• Assistance in recuperation and recovery from trauma caused by layoffs and forced retirement.

• Reparations for illegal firings.

• Ensure that business and professional codes make it clear that covid testing and vaccination mandates are never to be mandated.

• Improve community relations by expanding transparency around arrests, proving these arrests are not based on skin color.

• For the long-term, work with internal and external stakeholders to ensure the bodily autonomy of al law enforcement officers.

More extensively, I will advocate the following:

• Eliminate or amend Senate Bill 2; it was misguided legislation and an overreaction to past injustices, real or perceived. It cannot be a solution moving forward. Under its current language, SB 2 will make it nearly impossible for law enforcement to perform their duties. It will discourage new hires from applying, encourage current law enforcement officers to retire early or seek employment out of state, decrease proactive police work which keeps communities safe, and will adversely impact every community in California. There has been a mass exodus of law enforcement in California, we cannot afford to lose more than we already have. Every criminal justice reform endeavor in the last two years has negatively impacted every community in California and the country, crime rates are at an all-time high creating more victims of violent crime in every community and empowering criminal offenders/ career criminals.

• Support qualified immunity for law enforcement; they must have protections if we’re asking them to risk their lives for the communities. Additionally, the removal of qualified immunity would likely create an environment where officers “fail to act” when they reasonably should to save lives. I did not realize earlier that by removing qualified immunity, an officer is less likely to act during a crisis because of the possibility of being sued due to unintended consequences.

• Support funding mental health initiatives for law enforcement, including improving the broken worker’s compensation system for injured officers by removing the bureaucratic red tape which makes navigating the system unnecessarily difficult. More first responders die by suicide in California than in the line of duty, and our communities do not benefit from officers struggling with cumulative stress and untreated trauma. Therefore, we will alleviate antiquated systems to make their jobs easier for them which will in turn improve community relations.

• While I whole-heartedly support vigorous rehabilitation and re-skilling of incarcerated individuals, re- entry into society, and supporting families and communities in ending the pipeline to prisons, we must still hold criminal offenders responsible for their crimes. Laws/policy measures that promote a deterrence effect will always be a stronger solution than “criminal justice reform.” It is well established by industry experts that initiatives like Prop 47, Prop 36, AB 109, and others similar were complete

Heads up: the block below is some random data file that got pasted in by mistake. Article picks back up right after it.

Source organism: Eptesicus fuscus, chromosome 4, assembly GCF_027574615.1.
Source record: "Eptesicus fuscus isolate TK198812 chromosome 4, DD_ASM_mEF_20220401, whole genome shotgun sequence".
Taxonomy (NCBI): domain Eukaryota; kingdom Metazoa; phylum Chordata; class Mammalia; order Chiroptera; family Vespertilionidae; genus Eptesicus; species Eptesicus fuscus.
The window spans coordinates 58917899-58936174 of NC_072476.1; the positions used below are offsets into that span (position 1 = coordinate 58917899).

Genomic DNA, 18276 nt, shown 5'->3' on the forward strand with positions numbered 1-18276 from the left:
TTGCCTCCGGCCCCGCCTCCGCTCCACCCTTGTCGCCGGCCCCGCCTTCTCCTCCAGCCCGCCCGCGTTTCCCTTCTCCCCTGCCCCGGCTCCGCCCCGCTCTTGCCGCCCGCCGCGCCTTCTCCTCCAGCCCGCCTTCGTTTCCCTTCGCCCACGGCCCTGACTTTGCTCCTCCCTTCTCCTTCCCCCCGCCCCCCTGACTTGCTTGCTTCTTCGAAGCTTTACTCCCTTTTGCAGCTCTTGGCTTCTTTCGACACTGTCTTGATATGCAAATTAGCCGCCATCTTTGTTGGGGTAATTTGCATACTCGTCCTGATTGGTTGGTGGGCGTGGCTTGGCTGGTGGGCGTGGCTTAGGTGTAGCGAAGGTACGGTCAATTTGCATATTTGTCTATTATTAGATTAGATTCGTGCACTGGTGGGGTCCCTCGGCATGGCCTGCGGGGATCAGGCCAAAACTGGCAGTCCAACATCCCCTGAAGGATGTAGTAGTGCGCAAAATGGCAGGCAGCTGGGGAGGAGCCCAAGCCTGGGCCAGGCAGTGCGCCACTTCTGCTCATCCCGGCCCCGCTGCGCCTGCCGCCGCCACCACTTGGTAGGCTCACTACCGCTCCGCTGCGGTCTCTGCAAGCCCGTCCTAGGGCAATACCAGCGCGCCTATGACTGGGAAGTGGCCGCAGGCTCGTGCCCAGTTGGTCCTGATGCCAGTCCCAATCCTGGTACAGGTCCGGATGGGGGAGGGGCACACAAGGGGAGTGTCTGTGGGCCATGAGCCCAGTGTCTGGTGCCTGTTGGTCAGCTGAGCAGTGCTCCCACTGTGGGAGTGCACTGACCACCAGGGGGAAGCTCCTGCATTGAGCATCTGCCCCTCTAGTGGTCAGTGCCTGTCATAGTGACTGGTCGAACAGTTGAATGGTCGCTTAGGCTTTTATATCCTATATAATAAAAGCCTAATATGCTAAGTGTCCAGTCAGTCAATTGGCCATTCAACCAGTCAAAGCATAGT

failed policy measures. It incentivized criminal behavior and created a revolving door within the criminal justice system.

Once past the primary elections, I will conduct many LE ride-alongs for firsthand experience to better understand their real-world challenges. When elected Governor, I will have the Attorney General/DOJ and its agents have adequate resources and funding to conduct its investigations and remain duly sworn. We need to expand whistleblower policies and have our DOJ create a liaison unit to police unions/ associations who can report corruption/misconduct at their respective agency. In addition, we must appoint a law enforcement advisor to my staff who is the central point of contact for all LE-related matters.

Lastly, we need to address the nuance of Black Lives Matter and separate the intentions of citizens to end systemic racism from the corporate structured, non-profit entity of BLM. Our support of BLM must come to an end now that their financial laundering and misappropriation of funds to purchase lavish homes, $32 million in stocks, and $42 million in assets, rather than investing in the very communities of color they are supposed to be supporting, have been uncovered. After misappropriating these funds, we now know that their goal to “heal race relations” is far from legitimate; they have exploited the very issue they claim to want to end.

BLM has called for, and been responsible for, attacks on and murders of law enforcement to perpetuate further hate and division. We will give no more energy to those who act as though hate ends hate when we know that hate will only ever beget more hate. While I adamantly support activities and programs to improve race relations, this “non-profit” is not one of those organizations and we must stop letting ourselves be led toward dead-end solutions.

This is our last chance to pull this nation and California out of a very dangerous cattle chute. If we don’t all come to the table, address all of our deep wounds and trauma, call out the disinformation campaigns and fake solutions, and acknowledge the need to move in a direction that will ensure a beautiful future for our children, we are bound to lose everything.

This is about defending our homes. Defending our neighborhoods and businesses. Defending our future. I know some of what I have shared here will be difficult for certain people to want to embrace, defying as it does the narrow narrative we have been handed, but I am willing to start the conversation. I will start it with a deep and heartfelt apology, and a request for all of us to pull up our chairs and sit at the table for a long-overdue conversation focused on healing.